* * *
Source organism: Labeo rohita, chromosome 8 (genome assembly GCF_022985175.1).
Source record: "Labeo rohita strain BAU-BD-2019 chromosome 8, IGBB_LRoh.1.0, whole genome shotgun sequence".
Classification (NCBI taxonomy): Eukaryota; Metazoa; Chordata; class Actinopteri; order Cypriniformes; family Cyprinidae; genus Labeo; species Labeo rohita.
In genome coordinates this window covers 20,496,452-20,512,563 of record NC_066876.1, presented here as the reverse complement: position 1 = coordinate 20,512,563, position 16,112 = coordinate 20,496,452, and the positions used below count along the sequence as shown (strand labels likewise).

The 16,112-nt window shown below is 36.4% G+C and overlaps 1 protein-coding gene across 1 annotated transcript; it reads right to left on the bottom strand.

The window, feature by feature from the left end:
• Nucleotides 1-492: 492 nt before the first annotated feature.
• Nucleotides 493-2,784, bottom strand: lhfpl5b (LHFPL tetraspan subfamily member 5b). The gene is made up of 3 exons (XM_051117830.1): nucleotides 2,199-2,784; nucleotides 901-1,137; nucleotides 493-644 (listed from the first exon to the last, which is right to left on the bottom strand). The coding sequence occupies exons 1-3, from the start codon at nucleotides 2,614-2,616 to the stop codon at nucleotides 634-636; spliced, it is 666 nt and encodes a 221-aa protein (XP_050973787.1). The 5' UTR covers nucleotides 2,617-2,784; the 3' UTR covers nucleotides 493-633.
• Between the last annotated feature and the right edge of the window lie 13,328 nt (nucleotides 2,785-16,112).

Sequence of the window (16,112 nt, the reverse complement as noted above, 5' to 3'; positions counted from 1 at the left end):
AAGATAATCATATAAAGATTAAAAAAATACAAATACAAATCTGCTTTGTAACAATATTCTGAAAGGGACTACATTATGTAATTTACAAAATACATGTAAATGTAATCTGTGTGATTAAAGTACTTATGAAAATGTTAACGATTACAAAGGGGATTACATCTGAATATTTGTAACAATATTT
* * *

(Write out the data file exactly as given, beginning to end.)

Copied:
Source organism: Labeo rohita, chromosome 8 (genome assembly GCF_022985175.1).
Source record: "Labeo rohita strain BAU-BD-2019 chromosome 8, IGBB_LRoh.1.0, whole genome shotgun sequence".
Classification (NCBI taxonomy): Eukaryota; Metazoa; Chordata; class Actinopteri; order Cypriniformes; family Cyprinidae; genus Labeo; species Labeo rohita.
In genome coordinates this window covers 20,496,452-20,512,563 of record NC_066876.1, presented here as the reverse complement: position 1 = coordinate 20,512,563, position 16,112 = coordinate 20,496,452, and the positions used below count along the sequence as shown (strand labels likewise).

The 16,112-nt window shown below is 36.4% G+C and overlaps 1 protein-coding gene across 1 annotated transcript; it reads right to left on the bottom strand.

The window, feature by feature from the left end:
• Nucleotides 1-492: 492 nt before the first annotated feature.
• Nucleotides 493-2,784, bottom strand: lhfpl5b (LHFPL tetraspan subfamily member 5b). The gene is made up of 3 exons (XM_051117830.1): nucleotides 2,199-2,784; nucleotides 901-1,137; nucleotides 493-644 (listed from the first exon to the last, which is right to left on the bottom strand). The coding sequence occupies exons 1-3, from the start codon at nucleotides 2,614-2,616 to the stop codon at nucleotides 634-636; spliced, it is 666 nt and encodes a 221-aa protein (XP_050973787.1). The 5' UTR covers nucleotides 2,617-2,784; the 3' UTR covers nucleotides 493-633.
• Between the last annotated feature and the right edge of the window lie 13,328 nt (nucleotides 2,785-16,112).

Sequence of the window (16,112 nt, the reverse complement as noted above, 5' to 3'; positions counted from 1 at the left end):
AAGATAATCATATAAAGATTAAAAAAATACAAATACAAATCTGCTTTGTAACAATATTCTGAAAGGGACTACATTATGTAATTTACAAAATACATGTAAATGTAATCTGTGTGATTAAAGTACTTATGAAAATGTTAACGATTACAAAGGGGATTACATCTGAATATTTGTAACAATATTT